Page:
One in eight children and young people in the United Kingdom experience at least one mental health problem (NHS Digital, 2018). Mental health support for young people can be difficult to receive, particularly during the transition between child and adolescent mental health services (CAMHS) and adult services (Hill et al., 2019).
Timely access to mental health support options is important because experiencing a mental health problem such as depression in childhood and adolescence is linked to experiencing mental health problems as an adult (read Katie Finning’s previous elf blog), as well as poorer social outcomes (read Maria Loades’ previous elf blog). Therefore, identifying worsening mental health in young people in real-time may help to prevent future difficulties in later life.
Technology use is commonplace in society; particularly in young people. In the UK, 96% of young people aged 16-24 report owning a smartphone, whilst 94% report having at least one social media account (Statista, 2018). Wearable technology rates of ownership are comparatively lower (17%) but use by young people is increasing in the UK (Ofcom, 2019).
Such high rates of technology ownership and use mean that it might be possible to use these approaches to identify and prevent deteriorating mental health in young people. A large proportion of published research studies have identified that many adults (ages 18-70) who experience mental health problems find the idea of using technology to manage their mental health acceptable (e.g. Stawarz et al., 2019; Terp et al., 2018). However, little is known specifically about young people’s views towards using technology to help identify and monitor deteriorations in their mental health.
Therefore, the aim of a recent qualitative study (Dewa et al., 2019) was to explore the views of young adults towards the acceptability and feasibility of using wearables, social media and other technologies to detect worsening mental health.
All elements of the research design and analysis were co-created with young people with lived experience of mental health problems who were recruited via the research charity The McPin Foundation (www.mcpin.org) and Twitter. Following an internal selection process, seven young people were recruited to work on the study and assigned their requested role (e.g. project management, data collection and analysis or dissemination). It was agreed that the young people would be referred to as co-researchers during the study.
Participants were identified through an NHS Trust database of service users under the care of a community mental health team and approached by a consultant psychiatrist (also a co-author on the paper). The psychiatrist asked them if they would be interested in hearing more about the project from the researcher who then contacted them via telephone with further information.
The authors conducted 16 face-to-face semi-structured interviews with young adults who had received a diagnosis of a mental health problem. The mean age of participants was 22 (range 19-24) and participants were predominantly female (81%). Interviews were guided by a topic guide, which was co-created with the co-researchers.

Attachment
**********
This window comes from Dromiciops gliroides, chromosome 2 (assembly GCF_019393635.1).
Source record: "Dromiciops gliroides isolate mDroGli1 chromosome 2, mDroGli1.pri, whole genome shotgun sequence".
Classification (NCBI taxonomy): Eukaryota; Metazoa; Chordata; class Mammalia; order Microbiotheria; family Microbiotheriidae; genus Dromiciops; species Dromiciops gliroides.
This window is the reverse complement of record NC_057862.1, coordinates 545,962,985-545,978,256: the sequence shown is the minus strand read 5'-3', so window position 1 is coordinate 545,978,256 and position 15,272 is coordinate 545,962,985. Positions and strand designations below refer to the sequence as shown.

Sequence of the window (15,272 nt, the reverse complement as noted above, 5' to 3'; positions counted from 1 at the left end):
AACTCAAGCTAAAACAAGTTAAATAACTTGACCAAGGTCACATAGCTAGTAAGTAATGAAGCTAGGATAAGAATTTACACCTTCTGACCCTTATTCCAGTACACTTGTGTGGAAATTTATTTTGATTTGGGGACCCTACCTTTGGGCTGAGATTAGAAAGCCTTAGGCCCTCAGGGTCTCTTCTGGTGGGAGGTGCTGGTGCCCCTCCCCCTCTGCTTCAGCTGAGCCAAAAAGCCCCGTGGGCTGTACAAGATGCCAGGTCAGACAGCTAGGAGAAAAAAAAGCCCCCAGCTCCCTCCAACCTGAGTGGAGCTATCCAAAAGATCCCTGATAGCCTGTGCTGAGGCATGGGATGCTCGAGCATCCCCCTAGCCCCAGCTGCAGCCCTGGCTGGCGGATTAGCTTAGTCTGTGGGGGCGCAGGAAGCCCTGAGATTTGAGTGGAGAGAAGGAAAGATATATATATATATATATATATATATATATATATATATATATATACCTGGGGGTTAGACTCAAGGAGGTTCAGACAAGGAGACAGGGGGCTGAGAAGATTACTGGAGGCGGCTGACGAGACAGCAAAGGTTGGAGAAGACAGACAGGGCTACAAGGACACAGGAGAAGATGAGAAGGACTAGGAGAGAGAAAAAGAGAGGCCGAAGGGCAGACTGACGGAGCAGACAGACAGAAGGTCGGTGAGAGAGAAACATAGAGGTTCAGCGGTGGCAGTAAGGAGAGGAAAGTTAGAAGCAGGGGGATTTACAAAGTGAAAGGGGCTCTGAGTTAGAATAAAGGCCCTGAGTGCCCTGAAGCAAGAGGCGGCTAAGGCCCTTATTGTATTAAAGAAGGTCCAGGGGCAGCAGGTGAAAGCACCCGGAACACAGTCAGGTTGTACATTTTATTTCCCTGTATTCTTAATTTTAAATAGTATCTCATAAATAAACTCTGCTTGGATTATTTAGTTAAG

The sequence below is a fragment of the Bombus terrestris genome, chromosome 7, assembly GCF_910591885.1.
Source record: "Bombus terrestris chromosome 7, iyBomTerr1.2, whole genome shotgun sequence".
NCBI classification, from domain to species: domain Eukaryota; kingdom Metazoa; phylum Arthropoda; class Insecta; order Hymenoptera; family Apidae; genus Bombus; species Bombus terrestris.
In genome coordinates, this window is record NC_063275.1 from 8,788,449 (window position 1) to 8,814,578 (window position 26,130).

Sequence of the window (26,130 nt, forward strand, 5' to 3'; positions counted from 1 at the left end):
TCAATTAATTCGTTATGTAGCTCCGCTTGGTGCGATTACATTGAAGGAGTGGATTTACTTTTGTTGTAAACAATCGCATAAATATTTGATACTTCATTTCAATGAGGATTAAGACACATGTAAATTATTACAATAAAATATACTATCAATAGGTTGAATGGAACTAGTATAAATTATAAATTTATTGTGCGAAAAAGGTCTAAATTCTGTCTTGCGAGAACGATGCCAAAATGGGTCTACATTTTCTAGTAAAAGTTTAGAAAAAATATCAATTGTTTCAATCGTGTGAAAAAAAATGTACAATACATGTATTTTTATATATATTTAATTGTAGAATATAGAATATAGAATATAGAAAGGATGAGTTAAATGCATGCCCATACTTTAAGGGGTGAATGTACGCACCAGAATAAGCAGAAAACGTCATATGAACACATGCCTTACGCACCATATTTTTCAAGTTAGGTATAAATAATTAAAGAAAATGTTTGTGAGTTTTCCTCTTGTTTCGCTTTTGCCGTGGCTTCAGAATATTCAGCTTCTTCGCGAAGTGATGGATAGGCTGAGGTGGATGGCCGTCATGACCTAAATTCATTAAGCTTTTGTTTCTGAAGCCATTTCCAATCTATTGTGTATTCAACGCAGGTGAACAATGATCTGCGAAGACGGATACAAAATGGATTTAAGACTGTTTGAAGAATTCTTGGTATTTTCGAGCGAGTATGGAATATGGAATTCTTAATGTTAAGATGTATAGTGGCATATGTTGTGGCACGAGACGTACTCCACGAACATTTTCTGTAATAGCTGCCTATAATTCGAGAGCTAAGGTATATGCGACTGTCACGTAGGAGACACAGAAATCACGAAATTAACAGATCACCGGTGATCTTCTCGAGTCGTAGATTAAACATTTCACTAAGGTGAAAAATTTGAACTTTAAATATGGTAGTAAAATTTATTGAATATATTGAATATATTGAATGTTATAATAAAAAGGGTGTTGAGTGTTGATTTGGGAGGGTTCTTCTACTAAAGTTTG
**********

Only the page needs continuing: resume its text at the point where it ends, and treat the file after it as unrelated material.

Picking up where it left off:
Interview questions focussed on:
- Introductory questions (including reassurance they were in a safe space)
- Use of and attitudes toward different types of technologies (e.g. social media, wearables, smartphone apps)
- Experience of mental health worsening (e.g. what happened, how was it first identified)
- The acceptability of using technology to support mental health
- The feasibility of using technology to identify mental health deterioration.
The interviews were initially delivered by the lead author, who was shadowed on separate occasions by two co-researchers who were also given the opportunity to ask questions. The co-researchers conducted two interviews each and received debriefing and feedback by the lead author. The lead author completed the remaining interviews.
The data were analysed thematically and the authors promoted triangulation through the involvement of researchers with experience of mental health research and co-researchers with lived experience of mental health problems. The two researchers and co-researchers coded three transcripts each and co-created an initial framework to code the remaining transcripts. New codes and subsequent themes were discussed over three sequential face-to-face meetings. Analysis was completed in a 2-hour virtual meeting to finalise themes and create a thematic map.
The analysis revealed a total of four main themes, which are presented in a thematic map:
1. Dealing with mental health symptoms
1a. Reality of engaging with mental health services
Half the participants reported some difficulties in engaging with mental health services and several reported negative experiences of services at times of crisis. Access difficulties included lengthy waiting lists, perceptions that it was useless asking for help because none would be provided, and issues with capacity when experiencing symptoms.
In contrast, a few participants reported receiving helpful support in a timely manner which had subsequently improved their mental health.
1b. Realities of reaching out to others